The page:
He often performs in a downtown Beijing nightclub and uses Chinese proverbs in his lyrics to create social commentary.
Mr. Wong, who became interested in hip-hop when he heard Public Enemy in the mid-'90s, said rapping helps him deal with bitterness that comes with realizing he is one of the millions left out of China's economic boom.
"All people care about is money," he said. "If you don't have money, you're treated like garbage. And if you're not local to the city you live in, people discriminate against you; they give you the worst jobs to do."
In the recent hit "Hello Teacher," Yin Tsar, one of the hip-hop scene's biggest acts (its name means "The Three Shadows") rails against the authority of unfair teachers: "You're supposed to be a role model, but I've seen you spit in public."
Shuo chang, the Chinese word for hip-hop, translates to "speak sing" and is a loaded term. It also describes a contentious subject for musicians, producers and fans in China. Hong Kong, mainland and Taiwanese pop stars who have their own spin on hip-hop dominate the mainstream here. Many tack high-speed raps onto the end of their songs, even ballads, and consider themselves rappers.
They rap about love "and call it hip-hop when it isn't," said Wang Liang, the D.J.
Jay Chou, a popular pop singer turned rapper from Taiwan who has been featured in advertisements for Pepsi, Panasonic and China Mobile, is the archetype of a mainstream performer here. Clean-cut and handsome, he appeals to a sense of nationalist pride. His hit song "Huo Yuanjia" is based on a patriotic Chinese martial artist glorified in Chinese textbooks for traveling the country to challenge foreigners in physical combat. Fans of Mr. Chou vehemently assert that his music is hip-hop, while denigrating groups like Yin Tsar.
"I don't know what groups like Yin Tsar are trying to do," said Hua Lina, 35, an accountant. "They dress like bums, and sometimes they take off their shirts at performances, screaming like animals. Their lyrics are dirty - why would I want to pay to see that?"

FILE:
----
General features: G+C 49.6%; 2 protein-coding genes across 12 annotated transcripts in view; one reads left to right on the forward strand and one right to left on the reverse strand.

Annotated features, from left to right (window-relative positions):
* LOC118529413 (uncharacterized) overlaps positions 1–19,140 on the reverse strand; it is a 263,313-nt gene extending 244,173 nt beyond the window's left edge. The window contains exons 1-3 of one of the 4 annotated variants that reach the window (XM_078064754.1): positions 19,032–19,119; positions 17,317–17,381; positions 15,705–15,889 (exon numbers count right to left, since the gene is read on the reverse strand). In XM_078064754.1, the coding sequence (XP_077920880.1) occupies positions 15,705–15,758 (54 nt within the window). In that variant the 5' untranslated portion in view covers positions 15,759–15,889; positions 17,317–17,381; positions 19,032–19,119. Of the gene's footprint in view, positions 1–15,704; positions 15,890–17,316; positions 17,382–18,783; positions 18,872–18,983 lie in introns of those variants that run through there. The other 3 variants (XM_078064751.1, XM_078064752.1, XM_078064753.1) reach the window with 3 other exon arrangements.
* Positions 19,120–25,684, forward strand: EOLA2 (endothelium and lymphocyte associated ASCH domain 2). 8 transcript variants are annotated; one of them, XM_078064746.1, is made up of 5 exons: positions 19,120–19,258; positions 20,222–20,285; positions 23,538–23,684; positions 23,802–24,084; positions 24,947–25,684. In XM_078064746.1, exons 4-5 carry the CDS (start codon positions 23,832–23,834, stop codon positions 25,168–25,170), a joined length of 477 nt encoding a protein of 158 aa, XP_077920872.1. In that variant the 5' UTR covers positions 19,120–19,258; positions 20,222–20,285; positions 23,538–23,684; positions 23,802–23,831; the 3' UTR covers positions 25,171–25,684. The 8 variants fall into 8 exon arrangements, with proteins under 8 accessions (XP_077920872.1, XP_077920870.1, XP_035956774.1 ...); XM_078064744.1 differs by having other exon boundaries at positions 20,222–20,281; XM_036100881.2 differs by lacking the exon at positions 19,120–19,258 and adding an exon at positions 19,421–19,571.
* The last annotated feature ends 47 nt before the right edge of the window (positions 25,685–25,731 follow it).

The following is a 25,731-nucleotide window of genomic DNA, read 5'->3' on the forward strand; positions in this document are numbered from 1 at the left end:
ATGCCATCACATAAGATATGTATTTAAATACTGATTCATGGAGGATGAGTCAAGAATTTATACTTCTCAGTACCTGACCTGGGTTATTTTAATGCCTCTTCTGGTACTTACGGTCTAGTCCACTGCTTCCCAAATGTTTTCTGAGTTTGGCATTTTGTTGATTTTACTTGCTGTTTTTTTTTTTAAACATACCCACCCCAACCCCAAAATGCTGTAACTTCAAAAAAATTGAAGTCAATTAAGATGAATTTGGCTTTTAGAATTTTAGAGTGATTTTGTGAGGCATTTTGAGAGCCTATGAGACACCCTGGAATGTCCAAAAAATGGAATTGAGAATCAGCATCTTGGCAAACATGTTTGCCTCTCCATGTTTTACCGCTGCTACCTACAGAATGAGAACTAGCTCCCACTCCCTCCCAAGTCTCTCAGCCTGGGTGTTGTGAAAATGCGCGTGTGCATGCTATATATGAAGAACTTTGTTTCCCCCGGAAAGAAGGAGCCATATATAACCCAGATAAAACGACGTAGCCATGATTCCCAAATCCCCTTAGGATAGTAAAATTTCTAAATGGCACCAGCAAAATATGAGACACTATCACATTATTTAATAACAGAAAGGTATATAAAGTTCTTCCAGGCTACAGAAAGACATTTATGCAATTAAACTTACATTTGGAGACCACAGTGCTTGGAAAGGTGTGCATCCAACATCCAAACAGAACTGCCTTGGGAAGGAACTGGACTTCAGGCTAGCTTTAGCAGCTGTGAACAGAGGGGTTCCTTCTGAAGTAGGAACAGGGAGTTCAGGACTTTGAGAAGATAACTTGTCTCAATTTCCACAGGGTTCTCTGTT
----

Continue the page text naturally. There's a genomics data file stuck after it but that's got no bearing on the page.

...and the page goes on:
While Beijing's underground music scene is generally under the authorities' radar - hip-hop, indie rock and reggae groups perform regularly at nightclubs here - the producers representing broadcast media in China avoid musicians perceived as threatening.
"There are pockets of freedom here," said Wong Miao, 24, the director of Acupuncture Records, which doubles as a collective of D.J.'s. "Anyone can play what they want in clubs, and as long as you aren't insulting the party, generally you'll be left alone. But if you want to take the next step to becoming mainstream, you hit a wall. If you aren't singing their type of stuff or aren't incredibly rich, they won't sign you."
Additionally, because of rampant music piracy, the corporate support of artists approved by powerful producers is one of the few ways to generate revenue for musicians here. Because corporate advertisers almost always seek out pop stars who have been given the blessing of producers representing state-run media, the underground music scene has had to live off the enthusiasm of young music aficionados without ever being able to gain backing to spread beyond nightclub walls.
After seven years together, Mr. Zhong and Mr. Johnston of Yin Ts'ang still struggle to pay the bills, but they haven't stopped making hip-hop, which they now do under their own independent label, YinEnt.
In a nondescript apartment on the west side of Beijing, Mr. Johnston nodded his head to a song playing on his computer while Mr. Zhong explained how the group started:
"When I got here and met Jeremy, we were both so inspired by these people, we were like, 'Let's drop some Chinese rhymes for the locals,' and our Chinese friends were like, 'There are no Chinese rhymes!,' and we were like, 'That's crazy!' From that day, we haven't stopped rhyming."